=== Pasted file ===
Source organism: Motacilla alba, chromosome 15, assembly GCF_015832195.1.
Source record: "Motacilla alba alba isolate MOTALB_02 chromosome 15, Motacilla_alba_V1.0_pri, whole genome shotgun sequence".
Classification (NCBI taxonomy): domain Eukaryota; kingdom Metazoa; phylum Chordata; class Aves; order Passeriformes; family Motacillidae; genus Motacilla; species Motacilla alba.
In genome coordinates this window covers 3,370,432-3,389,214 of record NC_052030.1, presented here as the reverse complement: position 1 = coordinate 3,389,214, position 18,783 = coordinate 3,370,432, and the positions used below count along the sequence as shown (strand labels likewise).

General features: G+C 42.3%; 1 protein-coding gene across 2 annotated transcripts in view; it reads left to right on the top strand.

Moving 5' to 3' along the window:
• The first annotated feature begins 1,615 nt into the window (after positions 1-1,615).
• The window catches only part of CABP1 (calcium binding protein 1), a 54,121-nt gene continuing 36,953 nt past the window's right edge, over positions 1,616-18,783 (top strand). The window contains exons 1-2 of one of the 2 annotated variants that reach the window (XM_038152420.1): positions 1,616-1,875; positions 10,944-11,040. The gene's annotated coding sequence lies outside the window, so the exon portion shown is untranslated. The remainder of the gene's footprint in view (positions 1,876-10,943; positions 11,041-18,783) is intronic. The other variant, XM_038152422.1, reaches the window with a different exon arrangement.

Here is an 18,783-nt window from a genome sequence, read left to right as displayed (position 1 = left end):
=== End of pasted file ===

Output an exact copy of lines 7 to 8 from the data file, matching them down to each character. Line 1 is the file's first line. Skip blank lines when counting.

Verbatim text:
• The first annotated feature begins 1,615 nt into the window (after positions 1-1,615).
• The window catches only part of CABP1 (calcium binding protein 1), a 54,121-nt gene continuing 36,953 nt past the window's right edge, over positions 1,616-18,783 (top strand). The window contains exons 1-2 of one of the 2 annotated variants that reach the window (XM_038152420.1): positions 1,616-1,875; positions 10,944-11,040. The gene's annotated coding sequence lies outside the window, so the exon portion shown is untranslated. The remainder of the gene's footprint in view (positions 1,876-10,943; positions 11,041-18,783) is intronic. The other variant, XM_038152422.1, reaches the window with a different exon arrangement.